With the current wave of racial viciousness in the post-referendum UK, here are a few suggestions for Messy Church approaches to help people think through the issues.
More than anything, in any of your sessions, encourage people to talk about how they’re feeling and make space to listen to their fears and anxieties. Invite them to suggest what your church might do as a response to your local situation and act on some of the better ideas.
Check your church has something that would make someone from another country feel welcome: maybe a welcome poster with different languages or showing people of different cultures, or using a song or prayer from another country, or even post-service snacks from a different culture than the Damp Digestive indigenous culture.
The Methodist Church has produced a free downloadable pdf to put up in your church as a poster to show all are welcome here. It has the Methodist name and logo on.
A session on loving your neighbour from Messy Church 2 is available as a download for 99p if you don’t already have the book. It’s on the Good Samaritan.
The #SafetyPin campaign – wearing a safety pin to show you’re a safe person for someone from another background to talk to – could be used. We’ve turned it into an activity by making a small bead cross to hang from the safety pin. But simply handing out safety pins and talking about the reason for wearing them would be great on its own. Some online writers indeed make a point of having no symbols attached to their safety pin for good reasons.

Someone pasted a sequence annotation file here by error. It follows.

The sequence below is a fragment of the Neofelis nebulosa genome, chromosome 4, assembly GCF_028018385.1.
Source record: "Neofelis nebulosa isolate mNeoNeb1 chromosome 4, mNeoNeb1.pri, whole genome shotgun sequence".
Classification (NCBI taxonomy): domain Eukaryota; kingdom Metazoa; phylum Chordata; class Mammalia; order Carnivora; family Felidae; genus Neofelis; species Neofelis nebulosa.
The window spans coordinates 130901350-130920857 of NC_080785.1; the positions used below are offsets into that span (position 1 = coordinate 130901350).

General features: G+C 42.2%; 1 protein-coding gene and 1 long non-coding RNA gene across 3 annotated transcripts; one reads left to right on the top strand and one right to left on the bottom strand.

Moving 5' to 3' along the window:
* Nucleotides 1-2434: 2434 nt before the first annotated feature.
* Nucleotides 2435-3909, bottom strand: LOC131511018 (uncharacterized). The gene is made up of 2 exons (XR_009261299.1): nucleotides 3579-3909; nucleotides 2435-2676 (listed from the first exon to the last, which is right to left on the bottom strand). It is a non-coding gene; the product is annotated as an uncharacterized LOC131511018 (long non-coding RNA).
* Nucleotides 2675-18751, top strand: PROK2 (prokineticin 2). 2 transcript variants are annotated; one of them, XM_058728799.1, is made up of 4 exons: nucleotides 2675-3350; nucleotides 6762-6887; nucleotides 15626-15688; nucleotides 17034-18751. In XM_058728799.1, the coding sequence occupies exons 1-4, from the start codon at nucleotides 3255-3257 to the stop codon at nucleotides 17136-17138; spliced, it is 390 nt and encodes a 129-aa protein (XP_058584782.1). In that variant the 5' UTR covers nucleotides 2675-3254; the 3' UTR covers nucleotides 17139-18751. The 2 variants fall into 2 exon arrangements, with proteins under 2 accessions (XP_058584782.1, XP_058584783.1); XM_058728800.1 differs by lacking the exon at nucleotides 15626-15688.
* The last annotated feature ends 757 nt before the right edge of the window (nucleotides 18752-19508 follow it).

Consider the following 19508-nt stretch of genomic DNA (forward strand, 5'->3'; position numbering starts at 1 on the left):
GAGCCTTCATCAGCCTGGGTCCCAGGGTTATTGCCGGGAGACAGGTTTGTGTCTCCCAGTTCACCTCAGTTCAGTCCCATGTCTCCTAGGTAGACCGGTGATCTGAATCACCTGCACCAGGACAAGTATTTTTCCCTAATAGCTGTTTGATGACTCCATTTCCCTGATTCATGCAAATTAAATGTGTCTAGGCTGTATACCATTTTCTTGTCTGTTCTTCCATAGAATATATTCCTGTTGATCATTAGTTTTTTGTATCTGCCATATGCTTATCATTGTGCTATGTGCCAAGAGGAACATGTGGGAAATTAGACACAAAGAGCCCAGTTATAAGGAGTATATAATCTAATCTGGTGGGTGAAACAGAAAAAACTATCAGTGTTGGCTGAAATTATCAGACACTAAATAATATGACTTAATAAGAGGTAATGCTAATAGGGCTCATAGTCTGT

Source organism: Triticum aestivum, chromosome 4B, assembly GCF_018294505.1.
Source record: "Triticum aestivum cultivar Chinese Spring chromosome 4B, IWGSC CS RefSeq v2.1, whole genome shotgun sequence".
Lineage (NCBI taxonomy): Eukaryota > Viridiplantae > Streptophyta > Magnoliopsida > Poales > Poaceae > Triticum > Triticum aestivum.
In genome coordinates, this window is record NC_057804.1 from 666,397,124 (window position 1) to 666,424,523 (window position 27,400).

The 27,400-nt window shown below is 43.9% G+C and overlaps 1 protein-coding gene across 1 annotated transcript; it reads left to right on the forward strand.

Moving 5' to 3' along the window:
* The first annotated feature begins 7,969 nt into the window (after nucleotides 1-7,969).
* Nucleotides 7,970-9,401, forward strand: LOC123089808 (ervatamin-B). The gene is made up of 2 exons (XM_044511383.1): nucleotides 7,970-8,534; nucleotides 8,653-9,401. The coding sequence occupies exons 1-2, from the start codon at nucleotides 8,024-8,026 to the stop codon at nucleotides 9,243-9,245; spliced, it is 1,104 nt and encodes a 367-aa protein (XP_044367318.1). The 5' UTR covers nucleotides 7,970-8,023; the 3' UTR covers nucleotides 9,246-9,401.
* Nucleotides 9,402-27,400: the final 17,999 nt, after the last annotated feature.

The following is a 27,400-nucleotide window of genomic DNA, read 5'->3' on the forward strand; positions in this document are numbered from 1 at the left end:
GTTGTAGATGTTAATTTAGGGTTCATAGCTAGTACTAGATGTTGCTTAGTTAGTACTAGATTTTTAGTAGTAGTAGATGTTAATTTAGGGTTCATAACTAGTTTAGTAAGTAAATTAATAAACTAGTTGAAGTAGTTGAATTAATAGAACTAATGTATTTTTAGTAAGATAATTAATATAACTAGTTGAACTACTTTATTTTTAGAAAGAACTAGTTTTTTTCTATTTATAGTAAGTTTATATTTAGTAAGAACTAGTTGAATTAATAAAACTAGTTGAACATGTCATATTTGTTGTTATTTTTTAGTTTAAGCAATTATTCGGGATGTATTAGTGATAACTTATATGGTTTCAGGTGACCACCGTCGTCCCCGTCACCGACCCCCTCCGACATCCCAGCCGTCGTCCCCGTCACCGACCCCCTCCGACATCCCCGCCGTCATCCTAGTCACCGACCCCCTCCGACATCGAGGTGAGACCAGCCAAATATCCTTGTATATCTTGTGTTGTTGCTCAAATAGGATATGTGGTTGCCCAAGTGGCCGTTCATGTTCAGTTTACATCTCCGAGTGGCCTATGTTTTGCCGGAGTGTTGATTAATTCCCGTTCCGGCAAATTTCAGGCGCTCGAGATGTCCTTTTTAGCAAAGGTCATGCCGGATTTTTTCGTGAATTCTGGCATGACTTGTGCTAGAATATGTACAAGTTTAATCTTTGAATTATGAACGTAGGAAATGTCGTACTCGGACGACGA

Messy Hospitality’s five sessions can easily be adapted to draw out even more of the Christian imperative to welcome and honour guests and strangers.
Messy Togetherness has sessions on a shelter for all, a home for all, a family for all which are topical in their inclusivity.
And of course you’ll have ideas of your own, suitable for your particular context.
God of togetherness, help our church and community be a place of safety, welcome and flourishing for people from every part of your wonderful world.